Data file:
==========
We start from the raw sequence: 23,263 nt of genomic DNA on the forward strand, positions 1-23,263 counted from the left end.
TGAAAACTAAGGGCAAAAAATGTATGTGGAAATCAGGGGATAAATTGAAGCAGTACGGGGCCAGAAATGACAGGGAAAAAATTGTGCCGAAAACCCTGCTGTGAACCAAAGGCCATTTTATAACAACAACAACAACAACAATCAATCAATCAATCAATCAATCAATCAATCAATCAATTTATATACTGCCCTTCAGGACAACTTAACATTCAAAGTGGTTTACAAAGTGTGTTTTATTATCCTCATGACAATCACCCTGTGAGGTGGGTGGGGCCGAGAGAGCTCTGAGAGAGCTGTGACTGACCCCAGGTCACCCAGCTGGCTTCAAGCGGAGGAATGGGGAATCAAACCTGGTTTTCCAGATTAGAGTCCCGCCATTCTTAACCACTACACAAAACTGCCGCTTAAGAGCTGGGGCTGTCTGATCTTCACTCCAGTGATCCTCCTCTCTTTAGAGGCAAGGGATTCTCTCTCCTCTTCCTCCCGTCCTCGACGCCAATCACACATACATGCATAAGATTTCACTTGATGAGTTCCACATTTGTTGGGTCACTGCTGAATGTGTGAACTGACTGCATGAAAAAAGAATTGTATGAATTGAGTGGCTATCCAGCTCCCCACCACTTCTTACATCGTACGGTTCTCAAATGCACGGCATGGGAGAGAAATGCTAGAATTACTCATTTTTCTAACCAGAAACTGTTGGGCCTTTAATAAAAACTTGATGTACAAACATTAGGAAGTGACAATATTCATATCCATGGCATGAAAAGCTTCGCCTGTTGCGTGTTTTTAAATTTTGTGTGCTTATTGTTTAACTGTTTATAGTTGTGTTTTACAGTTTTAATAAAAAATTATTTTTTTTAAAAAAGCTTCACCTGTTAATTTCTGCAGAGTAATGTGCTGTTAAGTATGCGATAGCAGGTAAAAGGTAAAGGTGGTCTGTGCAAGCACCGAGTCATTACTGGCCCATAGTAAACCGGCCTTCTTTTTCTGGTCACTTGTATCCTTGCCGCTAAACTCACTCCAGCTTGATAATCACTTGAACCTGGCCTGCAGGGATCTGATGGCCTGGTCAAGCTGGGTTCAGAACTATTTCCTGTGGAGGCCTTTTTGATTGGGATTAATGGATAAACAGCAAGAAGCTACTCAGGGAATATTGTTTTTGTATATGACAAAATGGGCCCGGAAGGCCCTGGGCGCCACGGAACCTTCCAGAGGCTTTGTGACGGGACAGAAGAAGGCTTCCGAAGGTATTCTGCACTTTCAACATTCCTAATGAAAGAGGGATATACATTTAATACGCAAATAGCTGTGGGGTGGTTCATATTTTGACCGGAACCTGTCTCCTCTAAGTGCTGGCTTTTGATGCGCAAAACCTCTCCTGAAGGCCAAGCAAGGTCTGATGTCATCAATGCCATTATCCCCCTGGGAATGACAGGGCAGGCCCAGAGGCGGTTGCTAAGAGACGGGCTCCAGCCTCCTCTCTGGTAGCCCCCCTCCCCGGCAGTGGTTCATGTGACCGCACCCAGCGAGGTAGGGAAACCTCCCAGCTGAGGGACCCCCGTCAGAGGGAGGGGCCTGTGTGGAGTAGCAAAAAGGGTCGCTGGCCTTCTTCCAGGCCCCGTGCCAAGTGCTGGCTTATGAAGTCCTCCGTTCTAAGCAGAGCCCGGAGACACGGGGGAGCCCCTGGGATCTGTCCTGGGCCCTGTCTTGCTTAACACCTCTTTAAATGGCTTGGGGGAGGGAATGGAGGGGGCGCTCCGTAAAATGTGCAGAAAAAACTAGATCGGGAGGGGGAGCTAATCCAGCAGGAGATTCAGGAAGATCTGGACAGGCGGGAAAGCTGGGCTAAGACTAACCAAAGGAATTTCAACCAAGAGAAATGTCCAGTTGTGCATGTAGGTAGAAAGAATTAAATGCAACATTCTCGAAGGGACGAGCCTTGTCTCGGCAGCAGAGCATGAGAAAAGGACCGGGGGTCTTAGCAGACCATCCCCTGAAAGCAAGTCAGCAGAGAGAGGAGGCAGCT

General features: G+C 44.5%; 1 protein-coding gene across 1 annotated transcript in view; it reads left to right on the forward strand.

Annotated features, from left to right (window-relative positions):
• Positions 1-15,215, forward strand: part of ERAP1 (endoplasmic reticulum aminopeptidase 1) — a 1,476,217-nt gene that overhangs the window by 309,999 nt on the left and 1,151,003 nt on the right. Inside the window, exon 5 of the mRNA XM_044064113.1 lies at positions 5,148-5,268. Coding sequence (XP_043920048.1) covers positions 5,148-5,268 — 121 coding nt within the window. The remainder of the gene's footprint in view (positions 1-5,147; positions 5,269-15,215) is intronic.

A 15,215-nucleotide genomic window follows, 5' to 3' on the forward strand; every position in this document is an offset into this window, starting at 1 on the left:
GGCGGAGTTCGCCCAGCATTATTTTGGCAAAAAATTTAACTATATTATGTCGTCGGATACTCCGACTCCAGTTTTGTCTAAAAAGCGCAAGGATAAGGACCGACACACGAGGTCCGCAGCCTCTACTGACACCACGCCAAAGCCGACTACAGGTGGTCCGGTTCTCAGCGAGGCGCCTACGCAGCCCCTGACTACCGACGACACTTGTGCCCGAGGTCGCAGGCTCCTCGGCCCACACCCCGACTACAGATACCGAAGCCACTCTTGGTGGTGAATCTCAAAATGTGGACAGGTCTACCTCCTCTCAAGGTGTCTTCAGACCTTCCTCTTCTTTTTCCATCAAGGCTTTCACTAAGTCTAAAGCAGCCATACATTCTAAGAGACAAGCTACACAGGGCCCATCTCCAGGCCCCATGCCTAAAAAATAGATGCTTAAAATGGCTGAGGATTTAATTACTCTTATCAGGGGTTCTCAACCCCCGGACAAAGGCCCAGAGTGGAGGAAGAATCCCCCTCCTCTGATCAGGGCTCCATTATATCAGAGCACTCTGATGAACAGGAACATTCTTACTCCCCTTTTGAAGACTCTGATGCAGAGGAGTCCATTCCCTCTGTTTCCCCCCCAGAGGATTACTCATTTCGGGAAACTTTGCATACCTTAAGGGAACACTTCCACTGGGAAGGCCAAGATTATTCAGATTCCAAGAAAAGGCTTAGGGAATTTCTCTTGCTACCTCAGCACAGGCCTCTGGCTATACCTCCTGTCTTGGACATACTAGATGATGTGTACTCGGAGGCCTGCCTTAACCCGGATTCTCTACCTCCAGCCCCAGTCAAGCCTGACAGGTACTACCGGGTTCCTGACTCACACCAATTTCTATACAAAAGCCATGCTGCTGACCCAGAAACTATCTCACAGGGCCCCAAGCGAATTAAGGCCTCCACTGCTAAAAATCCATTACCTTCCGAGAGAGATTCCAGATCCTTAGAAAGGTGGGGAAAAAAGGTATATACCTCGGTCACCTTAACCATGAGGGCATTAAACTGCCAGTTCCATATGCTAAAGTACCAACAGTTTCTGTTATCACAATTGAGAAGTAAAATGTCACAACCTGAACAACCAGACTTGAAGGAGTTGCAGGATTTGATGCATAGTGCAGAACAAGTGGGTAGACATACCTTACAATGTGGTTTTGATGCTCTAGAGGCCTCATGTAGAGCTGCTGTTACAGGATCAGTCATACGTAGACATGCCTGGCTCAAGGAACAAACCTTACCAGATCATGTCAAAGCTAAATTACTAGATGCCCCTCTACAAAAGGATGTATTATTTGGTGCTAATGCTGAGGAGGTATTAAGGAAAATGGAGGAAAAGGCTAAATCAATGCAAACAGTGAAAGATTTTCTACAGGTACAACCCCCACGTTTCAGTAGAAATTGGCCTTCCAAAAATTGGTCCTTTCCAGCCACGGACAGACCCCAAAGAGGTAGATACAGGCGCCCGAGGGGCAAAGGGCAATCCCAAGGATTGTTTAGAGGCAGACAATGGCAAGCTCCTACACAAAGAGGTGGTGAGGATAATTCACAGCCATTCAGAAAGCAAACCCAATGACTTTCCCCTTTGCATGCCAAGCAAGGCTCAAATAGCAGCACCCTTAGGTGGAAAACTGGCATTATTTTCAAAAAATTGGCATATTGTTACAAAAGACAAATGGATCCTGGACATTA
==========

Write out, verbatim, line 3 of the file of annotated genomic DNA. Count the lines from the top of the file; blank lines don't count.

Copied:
General features: G+C 44.5%; 1 protein-coding gene across 1 annotated transcript in view; it reads left to right on the forward strand.